Lesson 51 Creating and Using Extensions.

Lesson 52 Setting Extension Security Privileges.

Using the Java Native Interface.

Lesson 53 Overview of the JNI.

Lesson 54 Writing a Java Program with Native Methods.

Lesson 55 Integrating Java and Native Programs.

Lesson 56 Interacting with Java from the Native Side.

Lesson 57 Invoking the Java Virtual Machine.

Lesson 58 Summary of the JNI.

The Reflection API.

Lesson 59 Examining Classes.

Lesson 60 Manipulating Objects.

Lesson 61 Working with Arrays.

Lesson 62 Summary of Classes.

Reference Objects.

Lesson 63 Understanding Garbage Collection.

Lesson 64 All About Reference Objects.


Appendix A: Code Examples.

Appendix B: Reference.

Index. 0201485583T04062001


As the title implies, this volume of The Java Tutorial starts where the first ended. The first book covers API present in the Java platform's first release.

This book covers API subsequently added to the Java platform.

This book is a collection of tutorials written by Java team members. Each author who contributed to this book is an authority in his or her area of the Java platform. Some authors are even the creators of the API they describe.

The content of this book is available online, along with the content of the first volume here:


From the online tutorial to the first volume, and from the first volume to this one, our intent has always been to create a fun, easy-to-read, task-oriented programmer's guide with lots of practical examples to help people learn to program using the Java platform.

The hyperlinked origins of this book will be evident as you read it. For instance, underlined phrases throughout this book mimic online links. A link to material within this book is followed by the appropriate page number. A link to material outisde this book, such as to the JDK API documentation, is accompanied by a footnote that contains a URL. Other evidence of this book's online origin can be found on the first page of each trail/lesson, which provides the URL where the trail/lesson can be found in the online tutorial.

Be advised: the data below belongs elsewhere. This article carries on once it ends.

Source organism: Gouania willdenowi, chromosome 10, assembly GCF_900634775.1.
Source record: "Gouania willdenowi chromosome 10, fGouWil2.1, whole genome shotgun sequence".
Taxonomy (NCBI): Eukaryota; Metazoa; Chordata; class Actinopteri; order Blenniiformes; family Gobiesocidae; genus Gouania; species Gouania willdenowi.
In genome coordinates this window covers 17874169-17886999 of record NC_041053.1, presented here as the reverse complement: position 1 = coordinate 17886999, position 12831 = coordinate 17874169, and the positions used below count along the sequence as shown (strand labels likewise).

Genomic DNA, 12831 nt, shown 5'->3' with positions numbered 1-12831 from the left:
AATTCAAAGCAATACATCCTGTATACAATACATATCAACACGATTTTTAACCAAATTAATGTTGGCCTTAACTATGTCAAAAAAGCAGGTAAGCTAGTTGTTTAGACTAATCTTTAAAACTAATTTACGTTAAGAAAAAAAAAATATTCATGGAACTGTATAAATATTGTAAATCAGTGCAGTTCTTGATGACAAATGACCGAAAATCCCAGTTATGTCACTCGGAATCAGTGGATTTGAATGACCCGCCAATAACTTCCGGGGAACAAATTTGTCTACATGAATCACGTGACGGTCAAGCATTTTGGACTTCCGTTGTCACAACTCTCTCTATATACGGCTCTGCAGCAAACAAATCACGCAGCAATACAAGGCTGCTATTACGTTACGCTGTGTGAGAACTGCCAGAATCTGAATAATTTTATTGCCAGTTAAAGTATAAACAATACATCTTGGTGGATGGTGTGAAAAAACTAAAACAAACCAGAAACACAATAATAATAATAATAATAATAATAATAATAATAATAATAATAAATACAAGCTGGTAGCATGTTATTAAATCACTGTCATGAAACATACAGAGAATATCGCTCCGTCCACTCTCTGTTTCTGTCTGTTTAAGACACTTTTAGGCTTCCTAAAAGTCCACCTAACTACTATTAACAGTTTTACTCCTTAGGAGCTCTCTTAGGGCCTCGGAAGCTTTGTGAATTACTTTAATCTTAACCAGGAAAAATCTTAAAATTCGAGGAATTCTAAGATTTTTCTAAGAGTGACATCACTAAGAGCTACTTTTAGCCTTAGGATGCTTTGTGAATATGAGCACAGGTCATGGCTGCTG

You might be wondering why we use the terms "trails" and "lessons." We know that people don't learn linearly. People learn by posing a problem, solving it, uncovering other problems, solving them, and learning information as the need arises. Our original vision for the online tutorial was to encourage and enable this type of thinking and learning. We envisioned a mountain of ski trails, where at any junction, a reader could choose the most interesting or appropriate path at that time. But we also needed some sort of structure and organization, so we created a two-tier hierarchy; trails at the top level and lessons within them. We also use a high level of linking to help you pick and choose where you go and when.

What You Need

This book documents the Java Development Kit TM (JDK) 1.2 release of the Java platform. To compile and run the examples in this book you need a development environment that is compatible with JDK 1.2. You can use a commercially available development environment or the JDK itself. We've included JDK 1.2 on the CD-ROM that accompanies this book. Or you might want to visit the Java Web side to download the latest version of the JDK:


If you are using the JDK provided by Sun Microsystems, you will need one of the following systems:

  • Microsoft Windows 95/ NT 4.0 running on Intel (or compatible) x86
  • Solaris 2.4, or 2.5 running on SPARC
  • Solaris 2.5 running on x86

If you are developing applets, you will need a browser that supports the 1.2 API, or install the Java Plug-in. The Java Plug-in ensures that your browser uses the latest Java Runtime Environment compatible with JDK 1.2. The Java Plug-in is included on the CD-ROM that accompanies this book and is also available online here:


For testing applets, you could also use a special limited browser called the Applet Viewer that ships with the JDK.